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Wednesday, June 3, 2009

More on Sonic Weaponry

Several years earlier, Tandy was working late in the "haunted" Warwick laboratory when he saw a gray thing coming for him. "I felt the hairs rise on the back of my neck," he said. "It seemed to be between me and the door, so the only thing I could do was turn and face it."* But the thing disappeared. However, it reappeared in a different form the next day when Tandy was doing some work on his fencing foil. "The handle was clamped in a vice on a workbench, yet the blade started vibrating like mad," he said. He wondered why the blade vibrated in one part of room but not in another. The explanation, he discovered, was that infrasound was coming from an extractor fan. "When we finally switched it off, it was as if a huge weight was lifted," he said. "It makes me think that one of the applications of this ongoing research could be a link between infrasound and sick-building syndrome." When he measured the infrasound in the laboratory, the showing was 18.98 hertz--the exact frequency at which a human eyeball starts resonating. The sound waves made his eyeballs resonate and produced an optical illusion: He saw a figure that didn't exist.*


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Tandy believes that ‘ghost hunters’ could benefit from investigating the
infrasound frequencies at other ‘haunted’ locales. Not only does the 19Hz frequency create visual disturbances by vibrating the eyeball – hence the shimmering appearance of apparitions – but the frequency could also stimulate a psychological sense of disquiet (hairs on the back of the neck rising and so forth). Even the ‘drop in temperature’ associated with spectral manifestations could be an effect of infrasound: “It does not cause a measurable drop in temperature of the air,” says Tandy, but “the effect is caused by a reaction in the body.”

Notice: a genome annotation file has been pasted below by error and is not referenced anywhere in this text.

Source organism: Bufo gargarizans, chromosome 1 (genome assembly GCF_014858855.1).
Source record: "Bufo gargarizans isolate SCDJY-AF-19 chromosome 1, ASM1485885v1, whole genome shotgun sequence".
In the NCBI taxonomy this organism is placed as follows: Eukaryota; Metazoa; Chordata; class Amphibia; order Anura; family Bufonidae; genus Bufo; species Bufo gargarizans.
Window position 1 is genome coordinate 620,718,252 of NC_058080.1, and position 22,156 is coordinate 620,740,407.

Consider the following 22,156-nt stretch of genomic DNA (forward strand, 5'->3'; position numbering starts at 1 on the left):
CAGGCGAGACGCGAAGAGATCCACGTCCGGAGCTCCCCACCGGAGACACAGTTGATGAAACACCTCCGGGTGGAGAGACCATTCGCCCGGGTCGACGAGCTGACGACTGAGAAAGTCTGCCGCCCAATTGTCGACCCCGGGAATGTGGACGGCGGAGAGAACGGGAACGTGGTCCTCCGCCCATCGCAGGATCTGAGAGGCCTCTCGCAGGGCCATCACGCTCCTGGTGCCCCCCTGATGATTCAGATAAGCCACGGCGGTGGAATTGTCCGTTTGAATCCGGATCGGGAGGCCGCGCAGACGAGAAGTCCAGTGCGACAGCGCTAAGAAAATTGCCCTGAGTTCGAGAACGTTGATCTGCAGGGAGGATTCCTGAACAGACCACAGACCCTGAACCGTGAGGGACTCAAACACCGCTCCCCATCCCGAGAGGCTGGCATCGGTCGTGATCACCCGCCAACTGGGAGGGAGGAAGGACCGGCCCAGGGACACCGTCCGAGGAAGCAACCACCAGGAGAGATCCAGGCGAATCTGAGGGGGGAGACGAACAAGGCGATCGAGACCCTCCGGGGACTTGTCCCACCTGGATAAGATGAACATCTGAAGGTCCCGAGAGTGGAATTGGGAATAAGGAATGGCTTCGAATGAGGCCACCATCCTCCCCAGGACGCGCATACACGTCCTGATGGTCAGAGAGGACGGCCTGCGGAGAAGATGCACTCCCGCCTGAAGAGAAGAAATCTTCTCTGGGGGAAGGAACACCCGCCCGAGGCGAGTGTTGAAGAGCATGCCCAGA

Effects like these could also, theoretically, be contributing to sick-building syndrome as standing waves of infrasound can be created by architectural anomalies or frequencies set up by electronic devices. sIn 1978, the artist-industrial musician Monte Cazazza and the group Throbbing Gristle (above) experimented in their East London studio with the creation of both ultrasound and infrasound frequencies. Cazazza remembers during infrasound tests using an industrial tone generator that the air began to shimmer and his clothes visibly “rippled under the waves.” The group’s ultrasound experiments were equally notorious; using an array of piezo-electric speakers (“because they were cheap” remembers Monte), they used frequencies in excess of 20,000Hz in a ‘sonic loop’, creating a continual, culminating wave. Their target was some troublesome neighbours; according to the group, the neighbours’ dogs began to bark and both people and animals exhibited aggressive irritability. Unsurprisingly, the unwanted neighbours moved shortly after the sonic attacks.